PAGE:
Various other legends developed around the figure of Rabbi Joshua, many of them also rooted to some degree in early tannaitic sources. For example, in Avot Johanan b. Zakkai praises Joshua, saying: "Happy is she who bore him" (Avot 2:8). A later aggadah reports that, when Joshua was still an infant, his mother used to bring him to the synagogue so that "his ears might become accustomed to the words of Torah" (tj, Yev. 1:6, 3a). According to Ma'as. Sh. 5:9 Joshua was a Levite. A later tradition describes him as having actually served as a chorister in the Temple (Ar. 11b). According to the Tosefta (Sanh. 13:2) Joshua held that "pious gentiles have a share in the world to come," while Eliezer denied them any such reward. Later Midrashim ascribe to Joshua a positive attitude toward the acceptance of proselytes, while Eliezer was described as harsh and unreceptive (Gen. R. 70:5; Eccles. R. 1:8; 4; cf. tb, az 17a), thus paralleling somewhat the stereotypical opposition between Hillel and Shammai found in other late aggadot. It is reported in Nega'im (14:13) that the people of Alexandria once asked Joshua a certain question in halakhah. According to the Babylonian Talmud (Nid. 69b–70a) they asked him no fewer than 12 questions: 3 in halakhah, 3 in aggadah, 3 in practical matters, and 3 questions of borut (understood by Rashi as "silly questions," but interpreted by Lieberman to mean idle theoretical questions characteristic of Hellenistic rhetorical education). In line with his leading role in the Jewish community, Joshua may indeed have participated in a number of official missions. The later aggadah describes Joshua as having engaged on such occasions in discussions on both theological and quasi-scientific matters with eminent non-Jews, notably the emperor Hadrian and the "elders" of Athens (Bekh. 8b; cf. Ein Ya'akov ad loc.). Similarly his discussions with the Roman emperor are described in the Babylonian Talmud (Ḥul. 59b–60a) and Palestinian Midrashim (see *Hadrian in aggadah). Finally, according to the testimony of the Tosefta (Ḥag. 2:2, and cf. 2:6), Joshua served as the primary teacher of Akiva in matters of esoteric speculation, transmitting to him the traditions of the merkavah which he had received from Johanan b. Zakkai, though here also Joshua's role in this tradition expanded significantly with the passage of time (Neusner, Development of a Legend, 247–52).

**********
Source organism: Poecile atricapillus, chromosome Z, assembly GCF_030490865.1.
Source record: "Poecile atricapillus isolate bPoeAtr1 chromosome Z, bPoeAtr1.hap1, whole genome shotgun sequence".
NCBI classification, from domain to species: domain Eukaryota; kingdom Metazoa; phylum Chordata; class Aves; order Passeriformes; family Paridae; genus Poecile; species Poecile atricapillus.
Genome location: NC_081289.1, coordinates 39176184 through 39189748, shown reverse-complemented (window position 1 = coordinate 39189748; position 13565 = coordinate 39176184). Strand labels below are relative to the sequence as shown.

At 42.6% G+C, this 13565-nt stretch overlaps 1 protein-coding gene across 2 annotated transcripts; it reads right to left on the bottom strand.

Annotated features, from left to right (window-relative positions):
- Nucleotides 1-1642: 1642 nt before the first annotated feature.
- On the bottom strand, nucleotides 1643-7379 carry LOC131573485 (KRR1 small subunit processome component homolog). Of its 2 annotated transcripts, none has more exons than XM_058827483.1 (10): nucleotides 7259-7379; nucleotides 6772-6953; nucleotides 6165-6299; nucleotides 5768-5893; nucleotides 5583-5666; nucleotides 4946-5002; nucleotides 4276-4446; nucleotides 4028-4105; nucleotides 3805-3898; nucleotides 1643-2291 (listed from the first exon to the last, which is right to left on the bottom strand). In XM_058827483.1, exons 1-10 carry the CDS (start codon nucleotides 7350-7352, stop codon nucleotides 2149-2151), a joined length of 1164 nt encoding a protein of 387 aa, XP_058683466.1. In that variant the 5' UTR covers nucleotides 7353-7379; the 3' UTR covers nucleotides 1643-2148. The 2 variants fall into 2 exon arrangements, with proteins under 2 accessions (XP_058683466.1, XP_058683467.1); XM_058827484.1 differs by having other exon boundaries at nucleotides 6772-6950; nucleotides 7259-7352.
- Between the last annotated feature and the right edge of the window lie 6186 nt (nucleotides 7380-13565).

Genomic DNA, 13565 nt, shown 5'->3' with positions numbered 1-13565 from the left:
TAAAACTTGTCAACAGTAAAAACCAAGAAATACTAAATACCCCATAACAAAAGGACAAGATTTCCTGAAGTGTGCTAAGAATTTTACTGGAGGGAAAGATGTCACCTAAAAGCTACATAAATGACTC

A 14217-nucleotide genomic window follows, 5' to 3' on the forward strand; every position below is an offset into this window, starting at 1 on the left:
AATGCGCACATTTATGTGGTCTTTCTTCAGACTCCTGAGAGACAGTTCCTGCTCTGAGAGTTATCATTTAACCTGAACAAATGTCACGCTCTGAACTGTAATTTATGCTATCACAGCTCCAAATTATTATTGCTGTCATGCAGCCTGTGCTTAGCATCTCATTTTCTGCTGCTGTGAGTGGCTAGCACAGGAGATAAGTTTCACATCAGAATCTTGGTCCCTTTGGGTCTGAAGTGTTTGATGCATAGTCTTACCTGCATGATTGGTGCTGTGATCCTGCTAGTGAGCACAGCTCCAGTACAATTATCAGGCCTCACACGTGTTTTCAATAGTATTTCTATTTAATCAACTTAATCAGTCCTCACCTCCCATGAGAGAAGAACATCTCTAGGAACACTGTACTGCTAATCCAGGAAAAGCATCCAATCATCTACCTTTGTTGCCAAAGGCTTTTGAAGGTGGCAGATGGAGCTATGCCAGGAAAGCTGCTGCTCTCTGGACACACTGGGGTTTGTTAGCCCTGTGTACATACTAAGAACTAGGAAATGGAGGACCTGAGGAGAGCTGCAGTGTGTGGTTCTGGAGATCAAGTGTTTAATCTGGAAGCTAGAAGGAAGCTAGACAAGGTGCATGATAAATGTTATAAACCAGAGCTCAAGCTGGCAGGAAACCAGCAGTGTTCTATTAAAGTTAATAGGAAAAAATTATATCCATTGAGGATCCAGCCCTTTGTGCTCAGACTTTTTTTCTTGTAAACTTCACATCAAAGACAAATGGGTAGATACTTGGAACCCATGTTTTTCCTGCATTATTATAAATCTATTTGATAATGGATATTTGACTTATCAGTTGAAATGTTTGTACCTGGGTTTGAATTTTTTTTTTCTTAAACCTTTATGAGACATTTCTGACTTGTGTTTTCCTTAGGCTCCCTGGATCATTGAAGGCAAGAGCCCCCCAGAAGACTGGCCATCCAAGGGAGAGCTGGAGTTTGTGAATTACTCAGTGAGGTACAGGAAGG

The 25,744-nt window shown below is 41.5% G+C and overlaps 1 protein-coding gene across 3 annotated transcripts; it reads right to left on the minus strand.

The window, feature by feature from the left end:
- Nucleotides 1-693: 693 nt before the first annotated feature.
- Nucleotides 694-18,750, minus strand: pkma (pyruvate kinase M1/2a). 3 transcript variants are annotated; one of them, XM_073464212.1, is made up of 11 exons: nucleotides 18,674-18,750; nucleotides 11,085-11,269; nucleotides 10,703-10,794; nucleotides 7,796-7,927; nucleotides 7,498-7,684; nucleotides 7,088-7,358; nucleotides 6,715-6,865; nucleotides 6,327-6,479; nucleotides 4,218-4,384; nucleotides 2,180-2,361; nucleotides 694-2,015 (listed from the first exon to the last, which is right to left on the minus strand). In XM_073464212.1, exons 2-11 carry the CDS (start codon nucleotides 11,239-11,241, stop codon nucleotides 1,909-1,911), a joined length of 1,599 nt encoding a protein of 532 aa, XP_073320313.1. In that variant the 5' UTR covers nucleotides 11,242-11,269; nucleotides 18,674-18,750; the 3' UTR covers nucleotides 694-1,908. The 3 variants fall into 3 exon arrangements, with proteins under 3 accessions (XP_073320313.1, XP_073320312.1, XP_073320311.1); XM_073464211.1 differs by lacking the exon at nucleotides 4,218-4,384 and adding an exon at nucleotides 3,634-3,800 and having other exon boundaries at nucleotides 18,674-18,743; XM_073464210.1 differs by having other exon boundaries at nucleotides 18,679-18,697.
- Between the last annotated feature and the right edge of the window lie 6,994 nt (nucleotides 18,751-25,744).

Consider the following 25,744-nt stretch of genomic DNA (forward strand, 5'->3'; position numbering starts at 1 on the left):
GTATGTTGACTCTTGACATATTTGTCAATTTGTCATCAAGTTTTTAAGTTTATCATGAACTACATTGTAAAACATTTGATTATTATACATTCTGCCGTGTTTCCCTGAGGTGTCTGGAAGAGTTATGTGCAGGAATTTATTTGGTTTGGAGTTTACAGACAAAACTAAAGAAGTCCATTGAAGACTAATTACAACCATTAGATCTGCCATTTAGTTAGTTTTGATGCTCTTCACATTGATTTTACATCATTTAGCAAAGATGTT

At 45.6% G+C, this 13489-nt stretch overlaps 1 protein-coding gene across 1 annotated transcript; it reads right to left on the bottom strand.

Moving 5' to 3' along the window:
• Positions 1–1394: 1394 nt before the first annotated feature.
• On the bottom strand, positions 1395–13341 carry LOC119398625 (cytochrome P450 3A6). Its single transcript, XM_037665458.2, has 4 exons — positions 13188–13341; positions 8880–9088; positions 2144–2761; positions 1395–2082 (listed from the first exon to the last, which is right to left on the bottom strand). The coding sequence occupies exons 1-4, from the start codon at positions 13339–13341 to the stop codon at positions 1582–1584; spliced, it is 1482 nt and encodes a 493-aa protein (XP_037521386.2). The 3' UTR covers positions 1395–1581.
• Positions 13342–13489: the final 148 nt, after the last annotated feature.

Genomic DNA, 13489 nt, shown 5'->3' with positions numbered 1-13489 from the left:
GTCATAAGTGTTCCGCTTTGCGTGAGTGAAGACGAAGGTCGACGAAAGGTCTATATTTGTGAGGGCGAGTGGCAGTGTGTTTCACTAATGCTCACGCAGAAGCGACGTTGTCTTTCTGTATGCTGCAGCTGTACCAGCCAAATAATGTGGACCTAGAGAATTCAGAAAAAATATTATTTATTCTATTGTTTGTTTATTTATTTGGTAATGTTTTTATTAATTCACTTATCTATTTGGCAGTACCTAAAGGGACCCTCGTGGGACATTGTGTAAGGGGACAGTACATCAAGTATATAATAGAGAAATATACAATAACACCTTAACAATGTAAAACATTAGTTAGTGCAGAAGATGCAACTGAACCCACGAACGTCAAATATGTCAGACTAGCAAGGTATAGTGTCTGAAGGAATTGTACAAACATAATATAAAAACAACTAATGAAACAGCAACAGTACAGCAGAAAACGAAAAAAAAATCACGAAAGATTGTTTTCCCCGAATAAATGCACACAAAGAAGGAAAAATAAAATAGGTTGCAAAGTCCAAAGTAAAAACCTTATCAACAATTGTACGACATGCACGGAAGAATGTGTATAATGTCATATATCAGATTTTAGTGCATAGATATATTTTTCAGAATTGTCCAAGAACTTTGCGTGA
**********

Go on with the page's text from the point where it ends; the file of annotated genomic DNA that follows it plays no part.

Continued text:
J. Podro, The Last Pharisee, The Life and Times of Rabbi Joshua ben Hananiah (1959); L. Finkelstein, Akiba (19622), index; A. Lewisohn, in: Bikkurim (1864), 26–35; Bacher, Tann; Halevy, Dorot, 1, Vol. 5, 307–18; S. Lieberman, Greek in Jewish Palestine (1942), 16–19; Alon, Mehkarim, 2 (1958), 250–2; Epstein, Tanna'im, 59–65; Z. Vilnay, Maẓẓevot Kodesh be-Ereẓ Yisrael (1963), 362–3; J. Neusner, Development of a Legend: Studies on the Traditions Concerning Yohanan Ben Zakkai (Studia Post-Biblica, vol. 16), (1970); S. Lieberman, in: The Jewish Expression, ed. J. Golden (1976), 119f.; M. Kister, in : Tarbiz, 67 (1998), 483–529.

[Stephen G. Wald (2nd ed.)]